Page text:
Sunday, September 30, 2012

Notes from the Columbia

So, a couple weeks back, the Lovely Bride and the Lovely Bride's Mom (Nardi) and I headed south for a long-planned vacation to Ashland. And en route we chose drive up the Columbia to the Maryhill Museum and back, and take in a couple Confluence Project sites along the way.

The Confluence Project is a series of installations along the Columbia river created by Maya Lin, the artist responsible for the Vietnam War memorial in Washington DC. In this case, she was commissioned to install seven pieces along the Columbia on the route that Lewis and Clark took at the turn of the 19th Century. We had tried to find these sites before, but no one seemed to know about them, even locally, which made them a sculptural scavenger hunt, this time aided by the net.

Land Bridge, with Lovely Bride
The first we visited was the Land Bridge, an overpass that crosses State Route 14 just before Interstate 5 crosses the Columbia into Oregon. Built at the site of the reconstructed Fort Vancouver, it was about what I expected from the artist - a large installation that brought the terrain into the structure itself, with three resting points for Land, People, and River. Done in sand-colored stones and concrete with dark metal accents, the installation gave a chance for meditation above the traffic. I also could give a view of the Columbia itself, though in our case it was blocked by a parked line of train cars along an adjacent rail line.

Being an overpass, it also allowed access from the Fort to the river itself, at the site of the Oldest Apple Tree in Washington, a sad ent  of a tree on life support, situated behind multiple fences, reinforced with guy wires and concrete, kept long beyond its lifespan.

Bird Blind
The second site was the Bird Blind at the Sandy River delta. This one is at the end of a long, dusty mile and a quarter hike in a dog park near Troutdale. The structure was simpler than the Land Bridge, a ramp leading up to a circular blind, with each slat of the blind a two-by-four dedicated to a creature that Lewis and Clark encountered and noted on their trip. Each had the date they mentioned it in their journals, what they called it, what the current name is, the scientific name, and its status (threatened, endangered, or extinct (only one is such)). While we hiking, dogwalkers stopped us and asked what we were doing (since we didn't have dogs). No one we spoke with knew about the installation. Sculptural scavenger hunt, indeed.

The third site was at Celilo Park, above the Dalles Dam. Before the dam was installed, the Dalles were a set of rapids and waterfalls, which made it both a site of salmon fishing and a hub for native trade. All of that is under the water now. The site, which dealt with the salmon fishing, was to be completed by fall of this year, but when we were the looked unbegun, a rough breakwater sticking out into the river, with a pair of local fishermen with numerous lines at the end.

Maryhill Museum
Maryhill Museum is a small museum just beyond that site, located on the bluffs overlooking the Columbia. Built by Sam Hill (the "good roads" Sam Hill, not the "What in the" Sam Hill), as a mansion which overlook his utopian community, it was turned into a museum after his wife booked out and his ideal community fizzled. As a result, it is an odd collection of material grounded in the turn of the 20th Century. Marie, the Queen of Romania came all the way west to dedicate it, so there is a large display of her regalia and furnishings. Her highness was in the mob that Hill ran with. Actually, that's a good description of Maryhill in general - stuff from the crowd Hill ran with. Sam Hill did the art patron thing with a number of Americans in France and Britain before the Great War, such as the dancer Loie Fuller, who was romantically involved with the sculptor Auguste Rodin, bought a lot of his works, got into financial trouble, sold her Rodins, convinced Hill to pick up her Rodins, and convinced Hill to turn his abandoned house into a museum. She was also in tight with the (you guessed it) Marie, the Queen of Romania. Which is why there are a large collection of Rodins on a bluff overlooking the Columbia in Washington State.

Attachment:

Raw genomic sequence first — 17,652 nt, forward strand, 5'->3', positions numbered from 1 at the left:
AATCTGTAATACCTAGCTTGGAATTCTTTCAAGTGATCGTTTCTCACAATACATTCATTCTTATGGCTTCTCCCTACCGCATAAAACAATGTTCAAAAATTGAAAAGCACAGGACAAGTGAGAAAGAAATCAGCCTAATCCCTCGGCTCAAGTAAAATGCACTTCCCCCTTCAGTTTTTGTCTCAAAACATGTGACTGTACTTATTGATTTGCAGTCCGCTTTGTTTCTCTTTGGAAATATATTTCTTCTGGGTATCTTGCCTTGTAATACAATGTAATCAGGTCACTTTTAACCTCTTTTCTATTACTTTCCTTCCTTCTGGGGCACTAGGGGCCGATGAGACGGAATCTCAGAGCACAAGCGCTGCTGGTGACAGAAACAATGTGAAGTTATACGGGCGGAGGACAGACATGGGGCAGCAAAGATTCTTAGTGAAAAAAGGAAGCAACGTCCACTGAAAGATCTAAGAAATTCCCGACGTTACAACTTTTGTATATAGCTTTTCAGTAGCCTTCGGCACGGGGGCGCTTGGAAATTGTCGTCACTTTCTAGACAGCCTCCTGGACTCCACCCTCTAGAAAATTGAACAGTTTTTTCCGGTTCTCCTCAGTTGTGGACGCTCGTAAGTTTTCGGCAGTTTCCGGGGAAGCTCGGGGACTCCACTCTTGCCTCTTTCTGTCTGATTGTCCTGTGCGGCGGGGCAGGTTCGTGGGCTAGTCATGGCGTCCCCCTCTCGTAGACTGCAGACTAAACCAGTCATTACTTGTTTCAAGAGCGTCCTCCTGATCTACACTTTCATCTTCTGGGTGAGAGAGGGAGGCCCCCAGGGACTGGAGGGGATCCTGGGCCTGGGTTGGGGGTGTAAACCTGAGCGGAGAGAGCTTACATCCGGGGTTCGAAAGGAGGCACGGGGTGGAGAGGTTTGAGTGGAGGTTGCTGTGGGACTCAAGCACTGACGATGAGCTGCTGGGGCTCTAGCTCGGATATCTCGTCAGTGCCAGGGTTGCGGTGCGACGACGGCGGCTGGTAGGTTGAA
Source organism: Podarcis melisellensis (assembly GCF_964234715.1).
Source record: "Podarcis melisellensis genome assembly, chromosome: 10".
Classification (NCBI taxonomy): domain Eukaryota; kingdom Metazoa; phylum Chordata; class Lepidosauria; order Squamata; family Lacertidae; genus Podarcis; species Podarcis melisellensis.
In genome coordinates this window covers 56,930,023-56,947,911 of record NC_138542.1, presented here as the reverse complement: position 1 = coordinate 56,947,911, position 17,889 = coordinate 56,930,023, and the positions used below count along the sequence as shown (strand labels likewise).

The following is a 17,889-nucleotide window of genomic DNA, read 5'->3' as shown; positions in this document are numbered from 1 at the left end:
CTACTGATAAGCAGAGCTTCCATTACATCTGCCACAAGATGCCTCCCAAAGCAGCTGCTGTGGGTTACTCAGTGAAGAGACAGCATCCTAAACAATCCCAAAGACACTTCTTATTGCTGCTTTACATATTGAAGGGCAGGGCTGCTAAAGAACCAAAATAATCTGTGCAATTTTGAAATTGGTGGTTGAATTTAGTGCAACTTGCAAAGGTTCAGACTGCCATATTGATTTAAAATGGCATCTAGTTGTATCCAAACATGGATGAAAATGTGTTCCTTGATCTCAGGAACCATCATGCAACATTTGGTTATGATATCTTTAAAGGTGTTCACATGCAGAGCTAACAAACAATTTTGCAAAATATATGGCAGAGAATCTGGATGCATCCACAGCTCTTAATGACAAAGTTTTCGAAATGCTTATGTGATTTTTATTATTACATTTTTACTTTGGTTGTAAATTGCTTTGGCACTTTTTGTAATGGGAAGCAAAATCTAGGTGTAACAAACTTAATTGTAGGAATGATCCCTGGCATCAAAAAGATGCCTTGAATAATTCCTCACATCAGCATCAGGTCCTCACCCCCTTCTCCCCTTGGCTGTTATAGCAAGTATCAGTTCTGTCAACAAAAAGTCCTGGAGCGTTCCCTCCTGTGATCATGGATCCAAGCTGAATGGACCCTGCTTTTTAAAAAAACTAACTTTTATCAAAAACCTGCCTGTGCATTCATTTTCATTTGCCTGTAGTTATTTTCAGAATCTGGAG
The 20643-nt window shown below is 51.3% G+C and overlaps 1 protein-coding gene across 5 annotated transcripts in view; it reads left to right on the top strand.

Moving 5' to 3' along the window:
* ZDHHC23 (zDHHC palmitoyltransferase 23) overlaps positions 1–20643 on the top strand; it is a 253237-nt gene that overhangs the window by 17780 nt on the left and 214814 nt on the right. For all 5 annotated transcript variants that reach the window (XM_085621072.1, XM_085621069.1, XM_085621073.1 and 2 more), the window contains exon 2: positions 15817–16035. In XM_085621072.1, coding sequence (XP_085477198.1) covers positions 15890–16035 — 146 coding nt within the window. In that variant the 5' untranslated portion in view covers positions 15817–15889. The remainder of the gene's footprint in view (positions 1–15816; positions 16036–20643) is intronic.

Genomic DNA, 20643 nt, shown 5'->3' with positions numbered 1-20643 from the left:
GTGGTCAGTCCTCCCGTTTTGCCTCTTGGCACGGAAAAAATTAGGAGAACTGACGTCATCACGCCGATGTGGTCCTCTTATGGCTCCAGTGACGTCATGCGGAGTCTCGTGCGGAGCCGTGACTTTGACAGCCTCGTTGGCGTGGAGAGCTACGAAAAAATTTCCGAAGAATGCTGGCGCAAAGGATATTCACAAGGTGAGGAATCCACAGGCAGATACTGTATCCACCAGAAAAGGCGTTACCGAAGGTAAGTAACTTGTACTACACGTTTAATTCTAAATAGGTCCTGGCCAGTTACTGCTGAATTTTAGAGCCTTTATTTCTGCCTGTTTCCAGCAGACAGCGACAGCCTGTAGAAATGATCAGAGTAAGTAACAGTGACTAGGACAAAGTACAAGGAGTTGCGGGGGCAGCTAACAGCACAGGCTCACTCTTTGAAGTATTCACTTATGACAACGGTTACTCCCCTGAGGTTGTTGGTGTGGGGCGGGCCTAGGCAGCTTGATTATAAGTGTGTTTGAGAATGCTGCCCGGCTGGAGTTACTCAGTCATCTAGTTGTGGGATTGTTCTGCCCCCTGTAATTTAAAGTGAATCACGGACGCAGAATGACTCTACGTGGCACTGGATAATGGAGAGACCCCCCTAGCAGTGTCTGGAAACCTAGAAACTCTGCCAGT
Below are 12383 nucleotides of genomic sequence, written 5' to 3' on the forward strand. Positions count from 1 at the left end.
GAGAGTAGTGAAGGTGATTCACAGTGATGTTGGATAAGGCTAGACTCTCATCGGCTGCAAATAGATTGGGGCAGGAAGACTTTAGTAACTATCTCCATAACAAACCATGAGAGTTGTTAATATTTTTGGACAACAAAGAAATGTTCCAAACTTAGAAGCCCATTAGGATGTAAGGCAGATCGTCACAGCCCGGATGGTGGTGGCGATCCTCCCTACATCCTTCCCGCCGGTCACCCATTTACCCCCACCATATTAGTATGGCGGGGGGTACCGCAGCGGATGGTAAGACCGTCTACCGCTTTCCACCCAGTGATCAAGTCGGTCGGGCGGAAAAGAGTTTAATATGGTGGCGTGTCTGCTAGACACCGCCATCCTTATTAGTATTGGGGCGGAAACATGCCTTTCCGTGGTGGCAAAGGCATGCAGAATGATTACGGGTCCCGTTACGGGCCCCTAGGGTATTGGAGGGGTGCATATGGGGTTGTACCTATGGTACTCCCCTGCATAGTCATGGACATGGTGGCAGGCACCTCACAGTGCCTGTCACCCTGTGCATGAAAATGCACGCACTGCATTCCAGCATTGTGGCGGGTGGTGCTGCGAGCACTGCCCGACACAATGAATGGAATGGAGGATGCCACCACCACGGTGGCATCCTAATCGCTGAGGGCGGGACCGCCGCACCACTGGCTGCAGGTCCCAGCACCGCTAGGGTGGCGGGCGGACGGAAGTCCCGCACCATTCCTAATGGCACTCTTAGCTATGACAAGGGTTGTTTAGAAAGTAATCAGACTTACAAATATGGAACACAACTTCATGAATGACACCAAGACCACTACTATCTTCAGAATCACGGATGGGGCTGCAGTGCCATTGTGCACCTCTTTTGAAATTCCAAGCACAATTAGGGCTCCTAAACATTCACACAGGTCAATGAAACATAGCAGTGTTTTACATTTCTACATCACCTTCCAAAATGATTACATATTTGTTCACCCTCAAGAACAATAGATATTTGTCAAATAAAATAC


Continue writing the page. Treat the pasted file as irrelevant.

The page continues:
Rodin. Yeah, that guy.
The collection is interesting and eclectic. The Rodins are the big attraction center, but there is the Romanian regalia, and a large number of works from the collection, which they have increased over the passage of time. The have a large but unimpressive collection of Native American Art. They also have a hall on Fuller, who made her name as a dancer. The upper house is unchanged, but they have done a lot of extremely imaginative expansion on the cliff-side - most of it for things like a cafe and educational facility, but also expanding out the basement for more room for other works. Right now, the new acquisitions seem to be sculpture, and are pretty darn impressive.

Maryhill is near another Sam Hill project, the Stonehenge re-creation, which I've talked about before.

Back down the Columbia, evening at a snazzy hotel in Portland, then the long haul along the width of Oregon to Ashland. I've talked about Ashland before, so I will summarize for this trip - Anne Hathaway's is an excellent B&B (we stayed in the Annex a few doors down, which had a nice sense of privacy for us), recommended restaurants include Kobe (excellent sushi) and Beasleys (they bragged about the clam chowder, and yeah, it is worth bragging about). Great chocolate torte from Coquina down by the railroad track (so good we went back the next evening just for desert).

And now on to the plays. More on those later (I hope),